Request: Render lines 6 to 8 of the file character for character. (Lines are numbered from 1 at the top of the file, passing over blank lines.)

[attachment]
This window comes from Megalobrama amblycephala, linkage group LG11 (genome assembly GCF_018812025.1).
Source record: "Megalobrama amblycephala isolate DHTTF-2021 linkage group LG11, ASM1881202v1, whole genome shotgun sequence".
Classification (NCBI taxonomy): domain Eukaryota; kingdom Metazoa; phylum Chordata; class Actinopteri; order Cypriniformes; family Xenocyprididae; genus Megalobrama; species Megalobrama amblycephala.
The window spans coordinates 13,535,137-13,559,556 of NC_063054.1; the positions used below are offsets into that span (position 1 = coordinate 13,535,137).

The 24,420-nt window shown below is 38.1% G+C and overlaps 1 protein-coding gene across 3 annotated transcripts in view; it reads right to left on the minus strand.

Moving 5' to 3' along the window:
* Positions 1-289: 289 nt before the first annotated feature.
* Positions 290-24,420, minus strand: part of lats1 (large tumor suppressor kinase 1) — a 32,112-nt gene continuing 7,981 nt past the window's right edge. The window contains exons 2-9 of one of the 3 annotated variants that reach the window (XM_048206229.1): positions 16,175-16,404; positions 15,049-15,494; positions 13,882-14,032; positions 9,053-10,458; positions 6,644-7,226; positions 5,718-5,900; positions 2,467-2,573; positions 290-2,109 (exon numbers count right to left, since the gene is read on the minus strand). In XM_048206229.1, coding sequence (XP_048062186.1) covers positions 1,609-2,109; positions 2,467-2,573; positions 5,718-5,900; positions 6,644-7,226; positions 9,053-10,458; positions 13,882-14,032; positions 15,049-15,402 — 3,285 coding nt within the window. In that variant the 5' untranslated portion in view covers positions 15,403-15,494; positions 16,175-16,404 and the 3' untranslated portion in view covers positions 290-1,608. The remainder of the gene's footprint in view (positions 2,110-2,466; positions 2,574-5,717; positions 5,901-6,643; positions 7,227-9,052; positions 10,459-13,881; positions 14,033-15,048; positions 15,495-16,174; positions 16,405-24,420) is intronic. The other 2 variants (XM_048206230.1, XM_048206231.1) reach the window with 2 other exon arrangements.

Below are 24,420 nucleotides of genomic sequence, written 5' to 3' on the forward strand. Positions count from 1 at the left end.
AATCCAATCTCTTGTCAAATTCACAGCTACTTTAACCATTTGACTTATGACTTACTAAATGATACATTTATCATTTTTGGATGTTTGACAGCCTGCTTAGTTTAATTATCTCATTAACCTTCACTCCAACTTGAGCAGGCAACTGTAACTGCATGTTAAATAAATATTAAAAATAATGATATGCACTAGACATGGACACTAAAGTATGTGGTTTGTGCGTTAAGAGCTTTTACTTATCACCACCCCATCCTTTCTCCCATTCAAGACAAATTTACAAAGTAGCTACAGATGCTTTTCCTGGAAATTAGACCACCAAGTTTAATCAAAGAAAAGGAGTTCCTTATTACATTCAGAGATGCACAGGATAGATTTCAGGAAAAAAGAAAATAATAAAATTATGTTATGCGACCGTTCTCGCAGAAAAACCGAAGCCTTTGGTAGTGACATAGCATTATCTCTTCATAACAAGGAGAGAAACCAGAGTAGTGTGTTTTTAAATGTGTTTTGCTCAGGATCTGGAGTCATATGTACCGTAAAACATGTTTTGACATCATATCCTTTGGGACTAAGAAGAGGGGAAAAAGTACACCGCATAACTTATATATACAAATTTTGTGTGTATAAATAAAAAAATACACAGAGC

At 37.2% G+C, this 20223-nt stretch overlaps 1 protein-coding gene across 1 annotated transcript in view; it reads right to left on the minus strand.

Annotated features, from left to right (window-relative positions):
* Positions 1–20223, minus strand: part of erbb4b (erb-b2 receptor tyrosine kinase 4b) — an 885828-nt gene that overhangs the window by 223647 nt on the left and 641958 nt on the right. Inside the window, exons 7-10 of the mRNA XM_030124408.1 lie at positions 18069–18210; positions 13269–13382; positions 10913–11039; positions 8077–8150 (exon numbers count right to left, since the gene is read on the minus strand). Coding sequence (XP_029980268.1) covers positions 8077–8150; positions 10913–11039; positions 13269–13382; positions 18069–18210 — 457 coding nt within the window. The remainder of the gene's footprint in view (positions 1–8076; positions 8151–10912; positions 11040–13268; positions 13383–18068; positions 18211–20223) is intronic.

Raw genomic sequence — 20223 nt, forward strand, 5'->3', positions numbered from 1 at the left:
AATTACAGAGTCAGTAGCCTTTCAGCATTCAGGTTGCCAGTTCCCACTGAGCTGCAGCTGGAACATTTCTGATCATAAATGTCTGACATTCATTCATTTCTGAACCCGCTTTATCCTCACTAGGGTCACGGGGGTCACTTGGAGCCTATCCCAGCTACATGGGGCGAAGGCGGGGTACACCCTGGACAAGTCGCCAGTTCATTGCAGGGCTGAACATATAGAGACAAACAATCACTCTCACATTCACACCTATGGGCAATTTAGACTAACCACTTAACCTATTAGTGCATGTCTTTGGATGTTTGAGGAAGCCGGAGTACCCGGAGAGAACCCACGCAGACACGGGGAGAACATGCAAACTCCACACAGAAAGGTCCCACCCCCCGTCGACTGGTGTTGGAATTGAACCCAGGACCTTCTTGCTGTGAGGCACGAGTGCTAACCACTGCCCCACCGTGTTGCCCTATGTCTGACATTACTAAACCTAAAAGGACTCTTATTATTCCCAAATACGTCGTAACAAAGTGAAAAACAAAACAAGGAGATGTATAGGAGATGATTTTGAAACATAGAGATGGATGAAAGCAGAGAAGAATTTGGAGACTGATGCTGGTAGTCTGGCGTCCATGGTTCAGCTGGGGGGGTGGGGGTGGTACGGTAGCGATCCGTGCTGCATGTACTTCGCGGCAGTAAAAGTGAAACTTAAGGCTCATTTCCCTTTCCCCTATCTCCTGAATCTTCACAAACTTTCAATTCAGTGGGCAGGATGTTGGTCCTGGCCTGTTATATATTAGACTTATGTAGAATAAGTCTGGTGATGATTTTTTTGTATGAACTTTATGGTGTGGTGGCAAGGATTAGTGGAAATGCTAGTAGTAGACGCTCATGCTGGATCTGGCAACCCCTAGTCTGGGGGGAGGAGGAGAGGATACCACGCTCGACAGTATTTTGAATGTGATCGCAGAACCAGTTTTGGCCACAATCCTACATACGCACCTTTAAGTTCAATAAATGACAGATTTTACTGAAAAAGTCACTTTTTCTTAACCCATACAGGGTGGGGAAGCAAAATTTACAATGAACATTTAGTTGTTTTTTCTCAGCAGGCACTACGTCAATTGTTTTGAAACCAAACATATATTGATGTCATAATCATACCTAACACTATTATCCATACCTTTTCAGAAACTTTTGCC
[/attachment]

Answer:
Moving 5' to 3' along the window:
* Positions 1-289: 289 nt before the first annotated feature.
* Positions 290-24,420, minus strand: part of lats1 (large tumor suppressor kinase 1) — a 32,112-nt gene continuing 7,981 nt past the window's right edge. The window contains exons 2-9 of one of the 3 annotated variants that reach the window (XM_048206229.1): positions 16,175-16,404; positions 15,049-15,494; positions 13,882-14,032; positions 9,053-10,458; positions 6,644-7,226; positions 5,718-5,900; positions 2,467-2,573; positions 290-2,109 (exon numbers count right to left, since the gene is read on the minus strand). In XM_048206229.1, coding sequence (XP_048062186.1) covers positions 1,609-2,109; positions 2,467-2,573; positions 5,718-5,900; positions 6,644-7,226; positions 9,053-10,458; positions 13,882-14,032; positions 15,049-15,402 — 3,285 coding nt within the window. In that variant the 5' untranslated portion in view covers positions 15,403-15,494; positions 16,175-16,404 and the 3' untranslated portion in view covers positions 290-1,608. The remainder of the gene's footprint in view (positions 2,110-2,466; positions 2,574-5,717; positions 5,901-6,643; positions 7,227-9,052; positions 10,459-13,881; positions 14,033-15,048; positions 15,495-16,174; positions 16,405-24,420) is intronic. The other 2 variants (XM_048206230.1, XM_048206231.1) reach the window with 2 other exon arrangements.